Ever since Texas Gov. Rick Perry attacked Social Security as a Ponzi scheme as an opening gambit in his presidential campaign, we have been treated to a spirited debate in the media on the truth of this proposition. Those of us who consider this to be ill-informed nonsense that has the effect of misleading the public about the state of Social Security's finances were told to lighten up. After all, what is wrong with debating the topic?
In this spirit of free and open debate, perhaps our attention should be devoted to the question of whether The Washington Post is a criminal enterprise.
While it is ostensibly a newspaper that purports to give the public an objective take on key events in the country and the world, it has been involved in several actions that raise serious questions about this status.
For example, a few years back its management came up with a plan to have high-priced dinner events where lobbyists would be given direct access to the paper's reporters. The plan was to have the reporters lead discussions on important issues. The lobbyists would be given the opportunity to argue their positions, ensuring that the reporters knew these arguments the next time that they wrote on the topic. Needless to say, those who could not afford the price of admission would not get the same opportunity to educate the Post's reporters.
Thankfully, this plan was nixed by some clearer thinking folks in the Post's management after it got leaked to the public. But there is a more general question of whether advertising dollars influence the Post's news and editorial content. For example, the pharmaceutical industry is one of the Post's leading advertisers. It regularly runs large ads touting the benefits of new drugs.
Does this have any influence on the fact that it routinely misleadingly touts trade agreements that will increase protection for the industry's patents in other countries as "free trade" agreements? Do these ads affect the paper's editorial position that strongly supports such agreements?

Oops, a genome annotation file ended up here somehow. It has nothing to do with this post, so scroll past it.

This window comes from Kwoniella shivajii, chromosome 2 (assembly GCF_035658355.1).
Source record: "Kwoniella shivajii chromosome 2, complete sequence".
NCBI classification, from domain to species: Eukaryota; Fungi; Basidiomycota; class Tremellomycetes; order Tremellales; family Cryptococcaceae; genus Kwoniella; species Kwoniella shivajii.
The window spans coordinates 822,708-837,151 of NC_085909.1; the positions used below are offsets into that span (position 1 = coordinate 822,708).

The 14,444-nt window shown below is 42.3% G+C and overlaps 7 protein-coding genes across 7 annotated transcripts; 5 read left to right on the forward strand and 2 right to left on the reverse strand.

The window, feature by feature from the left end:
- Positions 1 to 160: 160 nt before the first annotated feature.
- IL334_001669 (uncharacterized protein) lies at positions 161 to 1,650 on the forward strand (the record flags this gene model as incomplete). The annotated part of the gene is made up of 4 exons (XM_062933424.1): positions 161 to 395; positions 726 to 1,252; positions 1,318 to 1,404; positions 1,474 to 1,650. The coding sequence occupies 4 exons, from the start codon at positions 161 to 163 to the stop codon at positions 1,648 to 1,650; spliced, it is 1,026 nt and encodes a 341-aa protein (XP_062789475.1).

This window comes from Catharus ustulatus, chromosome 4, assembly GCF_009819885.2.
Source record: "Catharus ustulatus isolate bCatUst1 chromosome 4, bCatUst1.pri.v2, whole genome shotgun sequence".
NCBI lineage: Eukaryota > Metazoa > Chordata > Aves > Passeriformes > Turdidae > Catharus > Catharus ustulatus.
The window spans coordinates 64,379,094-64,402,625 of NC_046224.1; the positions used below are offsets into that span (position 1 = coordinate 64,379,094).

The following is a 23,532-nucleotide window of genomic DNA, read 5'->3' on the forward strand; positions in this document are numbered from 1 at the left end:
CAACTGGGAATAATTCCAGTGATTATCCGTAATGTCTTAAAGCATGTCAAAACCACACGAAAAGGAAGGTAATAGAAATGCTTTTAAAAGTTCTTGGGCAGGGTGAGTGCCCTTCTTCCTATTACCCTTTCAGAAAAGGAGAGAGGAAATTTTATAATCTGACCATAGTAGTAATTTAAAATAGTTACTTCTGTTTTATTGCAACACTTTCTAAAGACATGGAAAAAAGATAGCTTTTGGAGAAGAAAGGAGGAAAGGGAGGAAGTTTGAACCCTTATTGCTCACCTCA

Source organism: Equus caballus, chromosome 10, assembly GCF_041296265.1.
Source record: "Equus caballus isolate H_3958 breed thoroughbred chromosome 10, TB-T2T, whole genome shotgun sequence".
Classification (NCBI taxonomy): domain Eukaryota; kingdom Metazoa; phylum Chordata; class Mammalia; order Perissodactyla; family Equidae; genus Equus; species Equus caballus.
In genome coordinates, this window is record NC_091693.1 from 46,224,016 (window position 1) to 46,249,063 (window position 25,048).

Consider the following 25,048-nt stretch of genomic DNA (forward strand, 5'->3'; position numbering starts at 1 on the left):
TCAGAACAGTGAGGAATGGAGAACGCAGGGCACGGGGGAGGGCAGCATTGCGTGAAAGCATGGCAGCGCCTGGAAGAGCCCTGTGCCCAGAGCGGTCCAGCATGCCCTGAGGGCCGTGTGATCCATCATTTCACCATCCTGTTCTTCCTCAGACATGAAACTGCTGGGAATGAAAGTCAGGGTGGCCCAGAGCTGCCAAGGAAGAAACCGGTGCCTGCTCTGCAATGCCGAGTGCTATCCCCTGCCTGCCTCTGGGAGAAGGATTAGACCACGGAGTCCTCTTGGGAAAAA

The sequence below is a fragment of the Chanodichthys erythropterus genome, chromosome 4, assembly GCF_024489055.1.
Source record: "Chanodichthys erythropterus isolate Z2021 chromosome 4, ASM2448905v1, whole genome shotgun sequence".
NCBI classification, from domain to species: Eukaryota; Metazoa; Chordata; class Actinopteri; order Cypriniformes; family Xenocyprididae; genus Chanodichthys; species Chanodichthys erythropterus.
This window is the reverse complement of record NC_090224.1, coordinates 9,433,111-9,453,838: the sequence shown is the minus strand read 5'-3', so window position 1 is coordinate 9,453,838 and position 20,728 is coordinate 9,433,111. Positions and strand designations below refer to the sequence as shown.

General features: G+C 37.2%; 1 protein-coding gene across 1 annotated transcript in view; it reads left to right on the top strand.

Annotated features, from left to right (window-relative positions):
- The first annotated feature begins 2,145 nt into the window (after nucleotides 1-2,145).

Do the ads affect its willingness to run pro-industry columns? For example, it ran a 2007 piece from a Manhattan Institute affiliated researcher "Yes, New Drugs Save Lives," that purported to find huge health and economic benefits from new drugs. It turns out that the research finding large benefits for new drugs also shows that higher income is strongly associated with shorter life expectancies.
These items and many others, could be cited as evidence that The Washington Post is in fact not a real newspaper, but it is rather engaged in the business of selling its status as one of the country's premier newspapers to the highest bidder. Personally, I don't think the Post is engaged in corruption of this sort. The biases within the paper are more subtle. They are attributable to the narrow social circles inhabited by its editors and senior reporters much more than the direct influence of advertising dollars.
More importantly, the Post's editors and reporters would, no doubt, find it incredibly offensive that there would be a major national debate on the integrity of the newspaper. This should say a lot about how the public, the vast majority of whom either currently or in the future will be largely dependent on Social Security, should view the debate over whether Social Security is a Ponzi scheme. The comparison is quite deliberately intended as a slander against the integrity of the program. It has no meaningful basis in reality.
At the most basic level, Social Security has 100 percent transparency in its finances. Anyone who cares can find the past, current and projected future income and cost of the program in great detail in the annual trustee's reports. The basis of every Ponzi scheme is deception: the claim of enormous returns. There is zero deception in Social Security.
And these projections show that the program can pay all benefits for the next 35 years with no changes whatsoever. They also show it can pay more than 75 percent of benefits indefinitely. A tax increase that is less than 5 percent of projected wage growth over the next three decades would allow it to pay all benefits into the indefinite future.
The way in which Social Security is ostensibly similar to a Ponzi scheme is that it depends on new workers in the future to meet obligations that it incurs today. This also happens to be true of any debt issued by either the government or the private sector.
If the size of the working population in the United States collapsed tomorrow, then it would not have the tax revenue to pay off government bonds. Similarly, if the public stopped buying General Electric's products, it would also be unable to pay off its bondholders. Yet, no one in their right mind would describe the bonds issued by the federal government or General Electric as Ponzi schemes.
The reality is that there is no realistic basis for the comparison between Social Security and a Ponzi scheme. The proper response to Governor Perry's charge should have been to ask whether he had any understanding at all about the country's most important social program. He had committed a gaffe of monumental proportions. The media should have focused on exposing the governor's ignorance, not trying to imply that in some alternative universe he might be right.